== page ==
I am surprised at how many people complain about IO responsiveness while multitasking, but have never heard of ionice(1). Most intermediate-level Linux users have heard of, or know how to use, the nice command. Well, ionice is like nice for the disk (nice on most Linux kernels only affects the CPU scheduler. So, a large copy operation with the maximum niceness can still ruin disk response times to a process on highest priority.)
The best usecase for using ionice to improve performance is when you need to do two classes of tasks at once: The ones that don’t use much disk IO but demand fast response, and the ones that do a LOT of disk IO but don’t need it done urgently.
For example, think of some of the time-consuming things you want to do in the background, like:
- Downloading a torrent on a fast internet link that creates a great deal of disk seeking.
- Copy a huge file between two locations
- Perform a system backup
- Install your latest set up system updates
Most of the time, you really don’t care how fast (within reason) these tasks take, as long as your desktop applications don’t lag like hell! This is where ionice comes to the rescue. You can, in effect, tell Linux to only give disk access to these programs when nothing else wants it.
The command for doing this is sudo ionice -c3 -ppid, where pid is the numeric Process ID of the task you want to reschedule. You can find this number by looking at your GNOME or KDE process list viewer (also called System Monitor), or via top, ps -aux, and other command line tools. The -c3 part places the process in the idle scheduling class. You can read the ionice(1) man page for more cool things you can do with ionice.
Now, one trick you might find handy is rescheduling an entire parent shell to idle class, so that all commands executed from that shell are idle priority. You can get this from the $$ shell variable in bash and sh. For example:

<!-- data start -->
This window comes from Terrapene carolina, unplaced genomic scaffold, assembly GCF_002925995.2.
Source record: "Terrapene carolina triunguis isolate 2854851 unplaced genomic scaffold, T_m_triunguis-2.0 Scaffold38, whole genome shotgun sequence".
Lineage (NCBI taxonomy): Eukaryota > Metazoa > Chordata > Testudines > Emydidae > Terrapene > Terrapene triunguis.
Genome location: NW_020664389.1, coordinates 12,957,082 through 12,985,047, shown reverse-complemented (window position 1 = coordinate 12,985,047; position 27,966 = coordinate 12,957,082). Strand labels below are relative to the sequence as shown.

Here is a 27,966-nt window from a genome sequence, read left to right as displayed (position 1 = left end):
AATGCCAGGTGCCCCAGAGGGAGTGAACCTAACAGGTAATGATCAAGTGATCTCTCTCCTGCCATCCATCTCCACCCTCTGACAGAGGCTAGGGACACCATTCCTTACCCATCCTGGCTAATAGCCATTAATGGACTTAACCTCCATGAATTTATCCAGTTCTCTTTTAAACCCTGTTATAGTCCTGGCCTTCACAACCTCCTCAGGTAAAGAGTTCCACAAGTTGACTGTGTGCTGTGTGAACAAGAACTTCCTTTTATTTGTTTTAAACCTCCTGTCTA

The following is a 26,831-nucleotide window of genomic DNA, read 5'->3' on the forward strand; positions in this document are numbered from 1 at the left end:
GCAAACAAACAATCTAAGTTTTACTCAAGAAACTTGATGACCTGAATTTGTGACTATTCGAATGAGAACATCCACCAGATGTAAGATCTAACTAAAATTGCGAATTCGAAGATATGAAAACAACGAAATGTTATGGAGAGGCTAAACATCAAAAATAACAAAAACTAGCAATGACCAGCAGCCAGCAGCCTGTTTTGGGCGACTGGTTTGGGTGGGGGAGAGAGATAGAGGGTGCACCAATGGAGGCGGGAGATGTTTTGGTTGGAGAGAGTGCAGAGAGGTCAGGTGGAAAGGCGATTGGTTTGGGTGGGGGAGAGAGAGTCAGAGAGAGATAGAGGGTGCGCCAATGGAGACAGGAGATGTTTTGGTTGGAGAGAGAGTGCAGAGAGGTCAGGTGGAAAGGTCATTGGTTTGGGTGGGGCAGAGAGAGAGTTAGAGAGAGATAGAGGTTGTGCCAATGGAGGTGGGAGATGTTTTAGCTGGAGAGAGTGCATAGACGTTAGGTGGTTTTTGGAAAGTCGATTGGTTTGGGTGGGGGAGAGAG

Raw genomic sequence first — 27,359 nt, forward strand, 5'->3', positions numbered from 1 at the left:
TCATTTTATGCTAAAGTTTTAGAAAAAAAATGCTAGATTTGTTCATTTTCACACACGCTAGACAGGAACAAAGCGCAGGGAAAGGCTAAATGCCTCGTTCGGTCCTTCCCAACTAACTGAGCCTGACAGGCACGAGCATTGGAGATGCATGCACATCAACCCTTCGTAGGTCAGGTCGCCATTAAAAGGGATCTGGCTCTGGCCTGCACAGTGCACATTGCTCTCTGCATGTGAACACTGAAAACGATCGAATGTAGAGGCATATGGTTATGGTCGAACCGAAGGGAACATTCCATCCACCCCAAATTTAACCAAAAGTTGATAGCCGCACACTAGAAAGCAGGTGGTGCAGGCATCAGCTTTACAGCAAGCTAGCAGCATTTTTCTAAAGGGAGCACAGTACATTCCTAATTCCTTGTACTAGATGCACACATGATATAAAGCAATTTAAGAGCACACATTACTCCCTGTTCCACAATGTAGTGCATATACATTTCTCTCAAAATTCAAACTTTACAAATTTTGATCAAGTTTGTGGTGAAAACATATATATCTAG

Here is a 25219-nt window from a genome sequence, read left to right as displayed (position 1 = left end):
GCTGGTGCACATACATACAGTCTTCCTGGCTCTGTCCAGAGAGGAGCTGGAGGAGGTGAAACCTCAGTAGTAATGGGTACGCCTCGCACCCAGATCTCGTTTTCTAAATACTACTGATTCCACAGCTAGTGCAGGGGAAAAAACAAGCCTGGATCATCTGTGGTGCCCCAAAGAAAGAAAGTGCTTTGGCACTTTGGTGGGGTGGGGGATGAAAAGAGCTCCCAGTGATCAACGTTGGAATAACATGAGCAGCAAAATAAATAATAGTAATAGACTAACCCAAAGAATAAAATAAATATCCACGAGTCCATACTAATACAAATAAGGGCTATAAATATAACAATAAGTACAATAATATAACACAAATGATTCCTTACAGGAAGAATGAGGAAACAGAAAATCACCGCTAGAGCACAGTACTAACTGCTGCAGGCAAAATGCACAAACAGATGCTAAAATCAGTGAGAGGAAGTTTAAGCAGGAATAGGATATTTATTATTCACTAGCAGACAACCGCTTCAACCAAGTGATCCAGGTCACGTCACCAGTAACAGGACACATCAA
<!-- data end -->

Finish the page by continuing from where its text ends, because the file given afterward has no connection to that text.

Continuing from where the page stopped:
jdong@severance:~$ echo $$
This output means that my current bash shell is process id 29033. If I want to switch the whole shell to idle disk priority, I would run:
jdong@severance:~$ sudo ionice -c3 -p$$
And there we go! Everything I do in this shell is now idle priority. Let’s apply this trick to other case. Ubuntu and other distributions like to run disk-intensive scripts like updatedb every night at midnight. If you’re a night owl like me and use your computer at these hours, this can be terribly irritating. Well, ionice to the rescue! Open up /etc/cron.daily/slocate, and add the following bolded line:
ionice -c3 -p$$
if [ -x /usr/bin/slocate ]
And now, updatedb will no longer lag your productive midnight computing activities!
Now of course, there are a couple gotchas with ionice:
- It only works on kernels 2.6.13 and later using the CFQ IO scheduler. Kernels 2.6.17 (Ubuntu Edgy) and later, plus most versions of Redhat/Fedora-based distributions , will use the CFQ IO scheduler by default. You can check what scheduler is running by running cat /sys/block/[sh]d[a-z]*/queue/scheduler. The word outlined in [brackets] is currently selected. Use the boot parameter elevator=cfq in grub/menu.lst to set cfq as default.
- Idle priority is VERY cautious about marking block devices idle. If your foreground tasks are using disk, then your background tasks will become noticeably slower, as they get blocked from touching the disks until Linux knows for sure your foreground tasks have all had a chance at the disk. Most of the times, you don’t care about this anyway, but don’t run a torrent in non-idle class and expect a 20GB copy to finish till the torrent’s done!
- Please be careful fooling around with other ionice options, particularly the realtime class. You can easily set a process to receive the disk’s full attention and freeze your system. I’m not responsible for any hard reboots you have due to this.
- Some filesystems, particularly reiserfs and XFS, are very unfriendly at hogging the disk while performing metadata operations (such as creating or deleting files). Even ionice may not save you from noticeable disk IO lag during heavy metadata activities.